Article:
Will power: part one

Where there’s a Will, there’s a way for a business to make a seamless transition following a death, as Adam Bernstein explains

By Adam Bernstein |

Published:  11 July, 2019

Not all business owners have the foresight of the late Richard Cousins, the chief executive of Compass Group who, along with his family, was sadly killed at the end of December 2017 when a pleasure aircraft he was travelling in while on holiday crashed. Cousins’ generosity led to the charity Oxfam being given £41m in a bequest because of a ‘common tragedy clause’ that he had inserted into his Will.
    
Some 60% of the UK population does not have a Will, including a third of those aged over 55. For a business owner, dying without making a Will and/or planning your succession can have a devastating effect, not only on your family but on your business too as having nothing in place can lead to an interregnum in your affairs.
    
Angharad Lynn, a solicitor in the Private Client team at law firm VWV, says that if you die without a Will your estate will be passed on according to the intestacy rules which changed in October 2014 when the Inheritance and Trustees Powers Act came into force. “Under the new rules,” says Angharad, “if an individual dies leaving a spouse and children, the spouse will take the statutory legacy (currently £250,000) and the rest of the estate will be divided equally between the spouse and the children. If there are no children, the spouse inherits the whole estate.”
    
She warns that for unmarried couples it is particularly important to have a Will as the intestacy rules take no account of such relationships: “If the couple have children, they will inherit everything. If not, the estate will go to other blood relatives. The surviving unmarried partner will receive nothing.”

Choosing an executor
It’s an executor who administers estates after death. There is no limit on the number you can name in your Will. However, the maximum number of people who can take the grant of probate is four.
    
Angharad says it’s quite normal to appoint a spouse or children as executors but suggests that it is also worth appointing a professional who can ensure that business assets are dealt with as you would wish. This can be an individual, such as your solicitor or accountant; alternatively, many professional firms have a trustee company that can act as an executor. She adds that the advantage of this is that while your own lawyer or accountant may have retired (or died) by the time of your death, the trustee company will provide continuity for the appointment of executors, enabling partners from the firm to act. The retirement of your own lawyer will not mean that you need to update your Will.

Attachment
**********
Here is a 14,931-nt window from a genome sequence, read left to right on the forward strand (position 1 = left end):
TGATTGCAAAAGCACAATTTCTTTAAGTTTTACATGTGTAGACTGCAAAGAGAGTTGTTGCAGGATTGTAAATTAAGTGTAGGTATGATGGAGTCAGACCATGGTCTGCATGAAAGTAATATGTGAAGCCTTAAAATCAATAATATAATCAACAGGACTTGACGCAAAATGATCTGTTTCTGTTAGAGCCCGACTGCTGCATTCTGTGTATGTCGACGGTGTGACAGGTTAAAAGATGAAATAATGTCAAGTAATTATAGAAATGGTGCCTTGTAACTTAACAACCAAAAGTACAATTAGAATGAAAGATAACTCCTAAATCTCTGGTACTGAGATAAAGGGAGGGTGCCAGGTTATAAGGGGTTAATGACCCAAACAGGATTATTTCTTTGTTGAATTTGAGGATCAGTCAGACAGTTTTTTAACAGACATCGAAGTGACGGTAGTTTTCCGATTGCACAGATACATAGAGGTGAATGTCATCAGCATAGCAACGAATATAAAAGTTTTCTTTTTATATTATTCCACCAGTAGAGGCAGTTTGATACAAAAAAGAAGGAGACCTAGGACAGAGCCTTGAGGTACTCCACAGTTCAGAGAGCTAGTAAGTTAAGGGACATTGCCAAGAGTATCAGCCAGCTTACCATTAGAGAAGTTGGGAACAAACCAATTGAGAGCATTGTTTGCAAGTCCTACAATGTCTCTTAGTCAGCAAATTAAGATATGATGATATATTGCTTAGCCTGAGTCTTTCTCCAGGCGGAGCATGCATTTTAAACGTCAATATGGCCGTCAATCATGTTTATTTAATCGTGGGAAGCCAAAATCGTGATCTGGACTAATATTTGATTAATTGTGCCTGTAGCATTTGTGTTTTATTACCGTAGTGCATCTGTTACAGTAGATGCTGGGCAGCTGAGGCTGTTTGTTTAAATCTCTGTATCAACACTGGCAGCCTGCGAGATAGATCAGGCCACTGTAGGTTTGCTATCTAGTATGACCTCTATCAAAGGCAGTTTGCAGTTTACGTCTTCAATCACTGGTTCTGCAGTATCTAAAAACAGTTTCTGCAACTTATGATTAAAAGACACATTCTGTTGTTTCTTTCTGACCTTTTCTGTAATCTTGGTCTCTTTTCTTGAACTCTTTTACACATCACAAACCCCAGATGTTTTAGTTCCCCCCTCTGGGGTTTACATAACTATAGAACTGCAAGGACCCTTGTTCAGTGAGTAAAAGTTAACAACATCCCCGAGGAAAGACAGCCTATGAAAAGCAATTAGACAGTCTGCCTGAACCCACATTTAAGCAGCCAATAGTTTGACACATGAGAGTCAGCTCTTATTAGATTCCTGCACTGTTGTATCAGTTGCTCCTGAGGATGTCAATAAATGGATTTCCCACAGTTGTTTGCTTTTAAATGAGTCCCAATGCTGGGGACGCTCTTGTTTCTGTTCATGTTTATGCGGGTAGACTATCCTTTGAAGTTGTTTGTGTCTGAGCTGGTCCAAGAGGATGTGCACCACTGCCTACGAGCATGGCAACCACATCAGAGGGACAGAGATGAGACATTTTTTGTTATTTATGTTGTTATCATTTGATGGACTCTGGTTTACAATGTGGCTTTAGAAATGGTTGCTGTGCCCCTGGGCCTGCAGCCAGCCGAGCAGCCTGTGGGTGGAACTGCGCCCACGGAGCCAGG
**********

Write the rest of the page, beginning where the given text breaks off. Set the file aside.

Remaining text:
Assets that can be left by Will
In your planning it’s important to not forget a spouse as assets held jointly can be owned in either of two ways. Angharad says that they can be owned as joint tenants or tenants in common – and this is true for all assets, from your family home to shares in your business: “In essence, if an asset is owned as a joint tenancy, it will pass outside your Will, by the law of survivorship. What this means is that if the shares in your business are held with your spouse as a joint tenancy, they will pass automatically to them on your death and not by your Will, regardless of the provisions of the Will.”

Plan to save on inheritance tax
Tax planning after death must be a consideration and Angharad notes that one of the reliefs from inheritance tax is Business Property Relief (BPR) which is available for a business or an interest in a business, as well as land, buildings, plant and machinery used for the purpose of the business and shares in unquoted trading companies. “BPR is currently awarded at 50% or 100%,” says Angharad, “it’s a very generous relief and it is possible that its use will be curtailed in a future budget. So, when planning your succession, ensure your business will qualify for BPR by checking it meets the scheme requirements.” To qualify businesses must be trading, and if the proportion of assets held in investments is too high the business may not be able to use BPR.
    
The charity Will-Aid runs a scheme each November where simple Wills can be written for a charitable donation. Go to: www.willaid.org.uk

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